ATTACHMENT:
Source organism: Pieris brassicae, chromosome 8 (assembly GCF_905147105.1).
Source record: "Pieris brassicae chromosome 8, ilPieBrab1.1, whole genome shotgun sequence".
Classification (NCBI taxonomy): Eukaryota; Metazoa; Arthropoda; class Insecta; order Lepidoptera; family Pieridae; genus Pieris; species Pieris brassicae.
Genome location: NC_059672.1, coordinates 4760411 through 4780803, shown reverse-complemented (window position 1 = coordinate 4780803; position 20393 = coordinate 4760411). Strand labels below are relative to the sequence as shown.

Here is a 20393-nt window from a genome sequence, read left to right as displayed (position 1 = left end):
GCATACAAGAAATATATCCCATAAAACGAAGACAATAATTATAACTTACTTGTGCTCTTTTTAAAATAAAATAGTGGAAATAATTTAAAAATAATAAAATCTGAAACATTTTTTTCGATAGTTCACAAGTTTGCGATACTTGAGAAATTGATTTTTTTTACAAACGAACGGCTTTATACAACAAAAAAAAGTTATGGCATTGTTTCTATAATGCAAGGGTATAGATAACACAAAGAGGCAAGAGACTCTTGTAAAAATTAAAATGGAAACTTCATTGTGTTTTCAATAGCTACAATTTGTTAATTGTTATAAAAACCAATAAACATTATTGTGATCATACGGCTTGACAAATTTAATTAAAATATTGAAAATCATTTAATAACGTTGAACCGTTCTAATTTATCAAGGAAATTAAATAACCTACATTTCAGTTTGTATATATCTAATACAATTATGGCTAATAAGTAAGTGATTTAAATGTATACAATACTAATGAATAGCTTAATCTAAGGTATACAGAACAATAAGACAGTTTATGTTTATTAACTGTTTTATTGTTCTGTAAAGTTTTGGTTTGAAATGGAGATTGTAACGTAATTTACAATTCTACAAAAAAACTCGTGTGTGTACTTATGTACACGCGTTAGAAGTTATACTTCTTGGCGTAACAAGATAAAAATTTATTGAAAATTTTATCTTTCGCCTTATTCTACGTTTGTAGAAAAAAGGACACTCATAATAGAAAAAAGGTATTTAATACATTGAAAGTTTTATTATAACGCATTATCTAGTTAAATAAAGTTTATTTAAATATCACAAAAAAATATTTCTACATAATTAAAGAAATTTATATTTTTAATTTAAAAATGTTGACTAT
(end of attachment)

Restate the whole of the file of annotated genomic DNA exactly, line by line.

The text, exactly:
Source organism: Pieris brassicae, chromosome 8 (assembly GCF_905147105.1).
Source record: "Pieris brassicae chromosome 8, ilPieBrab1.1, whole genome shotgun sequence".
Classification (NCBI taxonomy): Eukaryota; Metazoa; Arthropoda; class Insecta; order Lepidoptera; family Pieridae; genus Pieris; species Pieris brassicae.
Genome location: NC_059672.1, coordinates 4760411 through 4780803, shown reverse-complemented (window position 1 = coordinate 4780803; position 20393 = coordinate 4760411). Strand labels below are relative to the sequence as shown.

Here is a 20393-nt window from a genome sequence, read left to right as displayed (position 1 = left end):
GCATACAAGAAATATATCCCATAAAACGAAGACAATAATTATAACTTACTTGTGCTCTTTTTAAAATAAAATAGTGGAAATAATTTAAAAATAATAAAATCTGAAACATTTTTTTCGATAGTTCACAAGTTTGCGATACTTGAGAAATTGATTTTTTTTACAAACGAACGGCTTTATACAACAAAAAAAAGTTATGGCATTGTTTCTATAATGCAAGGGTATAGATAACACAAAGAGGCAAGAGACTCTTGTAAAAATTAAAATGGAAACTTCATTGTGTTTTCAATAGCTACAATTTGTTAATTGTTATAAAAACCAATAAACATTATTGTGATCATACGGCTTGACAAATTTAATTAAAATATTGAAAATCATTTAATAACGTTGAACCGTTCTAATTTATCAAGGAAATTAAATAACCTACATTTCAGTTTGTATATATCTAATACAATTATGGCTAATAAGTAAGTGATTTAAATGTATACAATACTAATGAATAGCTTAATCTAAGGTATACAGAACAATAAGACAGTTTATGTTTATTAACTGTTTTATTGTTCTGTAAAGTTTTGGTTTGAAATGGAGATTGTAACGTAATTTACAATTCTACAAAAAAACTCGTGTGTGTACTTATGTACACGCGTTAGAAGTTATACTTCTTGGCGTAACAAGATAAAAATTTATTGAAAATTTTATCTTTCGCCTTATTCTACGTTTGTAGAAAAAAGGACACTCATAATAGAAAAAAGGTATTTAATACATTGAAAGTTTTATTATAACGCATTATCTAGTTAAATAAAGTTTATTTAAATATCACAAAAAAATATTTCTACATAATTAAAGAAATTTATATTTTTAATTTAAAAATGTTGACTAT